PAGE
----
At the baths, questions. The woman walks ahead. A man stops her to ask for a cigarette. I don’t smoke, he tells her. Okay, she agrees, and hands one over. Never forget, he says, regarding God’s words to St. Catherine. She wonders what. Only: you are who is not, and I am what is.

The bathers look on. One claps, considering the speaker must have heard it from the source. But what is faith if you can earn a degree in it? Its most common translation: madness. And who are the faithful, seeming so alone? Is this what it looks like, the communion of saints?

Why would anybody swim with a lighted candle? Whatever it is, he wants to know, so he stops her to remark upon the color of her hair in the light. What else is lost in translation? Only the translator as she leaves him.

There’s a landslide in the living room, the entrance a sacrament. By his side, a clock, a gourd, an empty bottle. Now comes the good oil, anointing by proxy. Now a confession from the madman: he never learned to smoke. It’s too hard, he says. Better to learn not to do things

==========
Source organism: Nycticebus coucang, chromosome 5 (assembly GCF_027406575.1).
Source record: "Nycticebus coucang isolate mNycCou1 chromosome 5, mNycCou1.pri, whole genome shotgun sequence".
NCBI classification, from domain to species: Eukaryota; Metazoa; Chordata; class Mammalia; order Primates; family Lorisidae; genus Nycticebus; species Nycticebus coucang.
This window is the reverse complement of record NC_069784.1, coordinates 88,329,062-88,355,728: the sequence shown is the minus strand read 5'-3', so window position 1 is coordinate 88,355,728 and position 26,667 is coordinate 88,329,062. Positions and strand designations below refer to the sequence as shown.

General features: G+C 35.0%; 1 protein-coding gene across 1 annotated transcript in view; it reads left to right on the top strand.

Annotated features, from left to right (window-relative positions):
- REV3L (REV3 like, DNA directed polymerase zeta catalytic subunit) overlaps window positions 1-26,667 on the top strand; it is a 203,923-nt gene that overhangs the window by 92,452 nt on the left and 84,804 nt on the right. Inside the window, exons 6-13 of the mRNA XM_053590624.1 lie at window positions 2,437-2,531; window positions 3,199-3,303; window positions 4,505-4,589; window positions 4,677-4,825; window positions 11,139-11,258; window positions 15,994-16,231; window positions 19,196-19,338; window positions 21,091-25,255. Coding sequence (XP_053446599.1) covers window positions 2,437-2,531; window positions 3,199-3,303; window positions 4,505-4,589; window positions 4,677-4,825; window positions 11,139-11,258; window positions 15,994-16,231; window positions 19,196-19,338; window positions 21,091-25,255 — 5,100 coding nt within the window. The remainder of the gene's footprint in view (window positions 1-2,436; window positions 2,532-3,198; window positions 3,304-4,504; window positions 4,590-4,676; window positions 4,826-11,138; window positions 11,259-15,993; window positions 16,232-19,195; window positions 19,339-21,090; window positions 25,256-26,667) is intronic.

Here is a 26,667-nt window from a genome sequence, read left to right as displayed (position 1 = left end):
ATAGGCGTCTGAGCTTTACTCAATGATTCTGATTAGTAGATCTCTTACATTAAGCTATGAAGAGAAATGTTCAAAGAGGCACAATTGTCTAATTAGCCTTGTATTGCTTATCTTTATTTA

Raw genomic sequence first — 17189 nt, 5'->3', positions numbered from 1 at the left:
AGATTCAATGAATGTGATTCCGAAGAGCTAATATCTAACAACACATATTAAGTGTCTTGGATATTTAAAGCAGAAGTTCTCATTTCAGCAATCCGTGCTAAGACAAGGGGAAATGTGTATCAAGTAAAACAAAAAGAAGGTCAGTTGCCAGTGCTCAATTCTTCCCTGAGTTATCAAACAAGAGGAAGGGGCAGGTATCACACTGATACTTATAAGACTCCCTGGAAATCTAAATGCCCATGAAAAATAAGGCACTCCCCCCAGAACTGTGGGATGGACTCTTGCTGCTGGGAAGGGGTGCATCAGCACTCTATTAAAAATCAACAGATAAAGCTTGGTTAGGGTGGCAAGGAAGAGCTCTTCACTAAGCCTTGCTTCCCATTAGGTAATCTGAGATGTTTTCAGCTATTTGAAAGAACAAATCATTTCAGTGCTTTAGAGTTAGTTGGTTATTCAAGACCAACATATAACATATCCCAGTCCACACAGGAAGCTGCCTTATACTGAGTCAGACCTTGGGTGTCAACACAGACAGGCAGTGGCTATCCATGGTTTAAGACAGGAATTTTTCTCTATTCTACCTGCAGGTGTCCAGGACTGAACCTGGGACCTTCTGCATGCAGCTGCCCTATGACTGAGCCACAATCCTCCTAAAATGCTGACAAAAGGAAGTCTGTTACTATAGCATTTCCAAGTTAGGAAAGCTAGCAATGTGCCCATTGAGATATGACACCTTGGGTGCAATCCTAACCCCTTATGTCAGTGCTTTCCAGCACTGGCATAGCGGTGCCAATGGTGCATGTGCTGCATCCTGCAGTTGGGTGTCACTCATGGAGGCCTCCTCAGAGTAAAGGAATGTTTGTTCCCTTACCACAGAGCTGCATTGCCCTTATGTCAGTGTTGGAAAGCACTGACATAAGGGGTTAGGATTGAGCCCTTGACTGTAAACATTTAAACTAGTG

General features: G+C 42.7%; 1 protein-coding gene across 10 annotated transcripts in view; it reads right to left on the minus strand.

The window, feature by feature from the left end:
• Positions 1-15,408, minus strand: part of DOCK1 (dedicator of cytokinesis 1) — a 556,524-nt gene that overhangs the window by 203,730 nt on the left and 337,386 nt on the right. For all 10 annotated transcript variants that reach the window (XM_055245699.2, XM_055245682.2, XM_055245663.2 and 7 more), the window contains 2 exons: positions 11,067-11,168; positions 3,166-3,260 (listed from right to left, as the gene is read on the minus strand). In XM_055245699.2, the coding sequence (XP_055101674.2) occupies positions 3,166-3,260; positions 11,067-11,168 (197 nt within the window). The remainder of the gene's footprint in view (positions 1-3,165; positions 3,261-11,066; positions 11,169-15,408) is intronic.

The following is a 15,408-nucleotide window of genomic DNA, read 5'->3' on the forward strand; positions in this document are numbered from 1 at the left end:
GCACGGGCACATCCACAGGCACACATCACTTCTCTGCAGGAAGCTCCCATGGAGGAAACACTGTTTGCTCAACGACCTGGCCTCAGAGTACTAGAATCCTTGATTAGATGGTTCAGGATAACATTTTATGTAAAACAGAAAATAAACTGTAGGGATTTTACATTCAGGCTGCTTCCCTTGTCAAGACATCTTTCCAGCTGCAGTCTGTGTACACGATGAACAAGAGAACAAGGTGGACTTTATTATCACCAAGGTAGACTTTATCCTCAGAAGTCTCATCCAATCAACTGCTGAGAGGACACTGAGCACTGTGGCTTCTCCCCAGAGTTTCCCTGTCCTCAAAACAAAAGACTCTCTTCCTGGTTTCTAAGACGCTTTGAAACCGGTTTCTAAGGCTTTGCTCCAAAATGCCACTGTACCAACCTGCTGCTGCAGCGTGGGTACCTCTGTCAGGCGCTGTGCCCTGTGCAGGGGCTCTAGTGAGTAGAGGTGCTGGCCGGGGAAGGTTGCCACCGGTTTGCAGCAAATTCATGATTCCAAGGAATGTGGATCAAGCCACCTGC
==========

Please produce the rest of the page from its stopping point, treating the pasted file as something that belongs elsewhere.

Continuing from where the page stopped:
Now the rain again. Now the bread and wine. A furtive look in the mirror. Who is this man? At communion, heads bow, I am not worthy. But say the word. The bottles fill with rain.

***

This is the second of two posts inspired by Tarkovsky’s Nostalgia. The first was over a week ago. The reason for the gap is that it tends to take me a long time to watch a film, life being what it is and only so many hours in a day. Since I really love this one, it took less than two weeks. Now I would like to see every film this director ever made.

Standing By

For Käthe Kollwitz.

She knew that for the grieving, someone willing to stop and wait, absorbing speechless calamity, is always worth more than platitudes of comfort lobbed in passing. In the age of abstraction, her naturalist style might have been called out of step, but a mother who loses as son to war is not an army. To see her women was to feel their weight. I have no right, she said, to withdraw from this. As she saw it, her duty was her steadfast gaze, maintaining focus where others would turn away. See, for example, her mountain of mothers. Their large working hands, the bodies thrown over small children, the way they hold one another in an unbroken circle while keeping watch for what may come next.